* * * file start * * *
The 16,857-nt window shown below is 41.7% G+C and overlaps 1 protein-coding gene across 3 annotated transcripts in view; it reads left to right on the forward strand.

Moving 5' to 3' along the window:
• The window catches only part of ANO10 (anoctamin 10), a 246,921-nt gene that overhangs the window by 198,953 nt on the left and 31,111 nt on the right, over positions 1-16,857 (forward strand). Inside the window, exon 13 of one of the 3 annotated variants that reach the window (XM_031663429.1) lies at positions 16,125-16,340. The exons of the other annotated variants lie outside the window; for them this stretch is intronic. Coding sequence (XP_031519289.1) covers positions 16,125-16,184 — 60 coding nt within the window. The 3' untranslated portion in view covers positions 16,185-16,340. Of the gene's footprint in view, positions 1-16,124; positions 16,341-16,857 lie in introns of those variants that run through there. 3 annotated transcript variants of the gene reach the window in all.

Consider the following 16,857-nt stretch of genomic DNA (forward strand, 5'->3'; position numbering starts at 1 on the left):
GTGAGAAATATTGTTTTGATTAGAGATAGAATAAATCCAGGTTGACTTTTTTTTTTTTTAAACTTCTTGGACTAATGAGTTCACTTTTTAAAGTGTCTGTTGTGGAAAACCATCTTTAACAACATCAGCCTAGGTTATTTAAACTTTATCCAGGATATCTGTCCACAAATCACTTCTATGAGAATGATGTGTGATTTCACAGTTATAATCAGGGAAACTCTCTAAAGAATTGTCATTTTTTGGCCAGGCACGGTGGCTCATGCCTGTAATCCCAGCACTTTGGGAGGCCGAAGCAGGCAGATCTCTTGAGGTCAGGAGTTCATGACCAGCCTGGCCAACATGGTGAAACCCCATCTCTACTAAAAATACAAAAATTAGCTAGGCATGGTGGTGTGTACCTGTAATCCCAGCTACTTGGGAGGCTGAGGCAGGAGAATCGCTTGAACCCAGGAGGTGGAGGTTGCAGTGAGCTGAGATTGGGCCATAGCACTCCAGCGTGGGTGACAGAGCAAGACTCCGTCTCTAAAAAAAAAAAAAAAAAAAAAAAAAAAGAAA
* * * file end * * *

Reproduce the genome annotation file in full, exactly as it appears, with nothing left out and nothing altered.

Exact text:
The 16,857-nt window shown below is 41.7% G+C and overlaps 1 protein-coding gene across 3 annotated transcripts in view; it reads left to right on the forward strand.

Moving 5' to 3' along the window:
• The window catches only part of ANO10 (anoctamin 10), a 246,921-nt gene that overhangs the window by 198,953 nt on the left and 31,111 nt on the right, over positions 1-16,857 (forward strand). Inside the window, exon 13 of one of the 3 annotated variants that reach the window (XM_031663429.1) lies at positions 16,125-16,340. The exons of the other annotated variants lie outside the window; for them this stretch is intronic. Coding sequence (XP_031519289.1) covers positions 16,125-16,184 — 60 coding nt within the window. The 3' untranslated portion in view covers positions 16,185-16,340. Of the gene's footprint in view, positions 1-16,124; positions 16,341-16,857 lie in introns of those variants that run through there. 3 annotated transcript variants of the gene reach the window in all.

Consider the following 16,857-nt stretch of genomic DNA (forward strand, 5'->3'; position numbering starts at 1 on the left):
GTGAGAAATATTGTTTTGATTAGAGATAGAATAAATCCAGGTTGACTTTTTTTTTTTTTAAACTTCTTGGACTAATGAGTTCACTTTTTAAAGTGTCTGTTGTGGAAAACCATCTTTAACAACATCAGCCTAGGTTATTTAAACTTTATCCAGGATATCTGTCCACAAATCACTTCTATGAGAATGATGTGTGATTTCACAGTTATAATCAGGGAAACTCTCTAAAGAATTGTCATTTTTTGGCCAGGCACGGTGGCTCATGCCTGTAATCCCAGCACTTTGGGAGGCCGAAGCAGGCAGATCTCTTGAGGTCAGGAGTTCATGACCAGCCTGGCCAACATGGTGAAACCCCATCTCTACTAAAAATACAAAAATTAGCTAGGCATGGTGGTGTGTACCTGTAATCCCAGCTACTTGGGAGGCTGAGGCAGGAGAATCGCTTGAACCCAGGAGGTGGAGGTTGCAGTGAGCTGAGATTGGGCCATAGCACTCCAGCGTGGGTGACAGAGCAAGACTCCGTCTCTAAAAAAAAAAAAAAAAAAAAAAAAAAAGAAA